"Both hyperthyroidism and hypothyroidism have been linked to too much kelp intake," note researchers at the University of Rochester Medical Center. "This is due to its high amount of iodine. Abnormal thyroid function has also been linked directly to too much use of kelp supplements."
In Japan, where high amounts of kelp and other seaweed are consumed, some people exhibit a type of thyroid blockage that causes a diet-induced goiter. An excess of iodine can also lead to Grave's disease, thyroid cancer and toxic levels of thyroid hormones. Symptoms of iodine poisoning include abdominal pain, diarrhea, fever, lack of urination, seizures, shortness of breath, thirst and vomiting, per the HSPH.
When it comes to eating kelp or taking kelp supplements, the iodine level that could cause overdose varies from person to person, depending on individual physiological factors and how much iodine is consumed via other iodine sources such as iodized salt. The thyroid uses a complex system to deal with excess iodine.
"Some authors have suggested that excessive seaweed consumption may itself result in chronic lymphocytic thyroiditis," observes the ETJ. "Even [a] small systematic increase in iodine supply can significantly increase the risk of thyroid disease. ... The mechanism through which seaweed or high iodine levels might promote thyroid cancer remains unclear."
Just as too much iodine can block the proper production of hormones in the thyroid gland, a deficiency of iodine can make the thyroid work harder. But iodine is a trace mineral, meaning that your body only needs a tiny amount of it in order to be healthy. And as the Journal of the European Economic Association explained in 2017, the serious effects of iodine deficiency became greatly reduced in the United States once iodine started being added to table salt nationwide in 1924. Today, iodine deficiency is rare in the United States, says the Cleveland Clinic.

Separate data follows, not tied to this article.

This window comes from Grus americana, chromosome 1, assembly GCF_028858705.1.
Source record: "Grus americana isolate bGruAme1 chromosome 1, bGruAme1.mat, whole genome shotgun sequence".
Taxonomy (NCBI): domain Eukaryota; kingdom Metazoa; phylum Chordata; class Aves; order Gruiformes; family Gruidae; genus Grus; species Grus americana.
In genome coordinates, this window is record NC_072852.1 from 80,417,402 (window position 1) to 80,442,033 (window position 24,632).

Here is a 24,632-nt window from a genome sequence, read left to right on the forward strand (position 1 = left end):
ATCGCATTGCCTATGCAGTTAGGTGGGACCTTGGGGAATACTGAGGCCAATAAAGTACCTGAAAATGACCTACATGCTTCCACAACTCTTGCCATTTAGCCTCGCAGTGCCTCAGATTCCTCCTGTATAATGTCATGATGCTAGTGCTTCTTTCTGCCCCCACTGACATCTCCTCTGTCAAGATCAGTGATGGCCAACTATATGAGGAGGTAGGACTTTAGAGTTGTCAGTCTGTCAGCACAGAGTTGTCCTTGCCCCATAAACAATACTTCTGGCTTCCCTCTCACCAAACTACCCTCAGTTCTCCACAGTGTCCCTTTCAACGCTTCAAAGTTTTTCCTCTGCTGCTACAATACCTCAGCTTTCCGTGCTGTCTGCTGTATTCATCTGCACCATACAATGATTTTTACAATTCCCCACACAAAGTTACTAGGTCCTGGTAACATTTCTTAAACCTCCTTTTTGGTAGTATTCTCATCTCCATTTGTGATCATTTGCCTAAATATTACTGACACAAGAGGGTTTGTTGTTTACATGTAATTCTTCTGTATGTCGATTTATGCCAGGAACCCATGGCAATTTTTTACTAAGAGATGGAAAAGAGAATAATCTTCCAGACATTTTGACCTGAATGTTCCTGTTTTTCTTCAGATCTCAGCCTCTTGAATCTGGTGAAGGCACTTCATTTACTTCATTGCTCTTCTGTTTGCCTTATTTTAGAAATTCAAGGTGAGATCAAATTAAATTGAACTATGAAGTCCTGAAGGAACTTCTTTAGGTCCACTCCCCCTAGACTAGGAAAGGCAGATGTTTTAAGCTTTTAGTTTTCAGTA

For these reasons, taking kelp supplements specifically for their iodine content is considered unnecessary.
- European Thyroid Journal: "Iodine, Seaweed and the Thyroid"
- Cleveland Clinic: "Thyroid Issues? What You Should Know About Foods and Supplements to Avoid"
- Harvard T.H. Chan School of Public Health: "Iodine"
- University of Rochester Medical Center: "Kelp"
- Mayo Clinic Health Center: "Thyroid Disease: Symptoms and Thttps://www.mayoclinichealthsystem.org/hometown-health/speaking-of-health/thyroid-disease-symptoms-and-treatmentreatment"
- Journal of the European Economic Association: "The Cognitive Effects of Micronutrient Deficiency: Evidence from Salt Iodization in the United States"
- Cleveland Clinic: "Iodine Deficiency"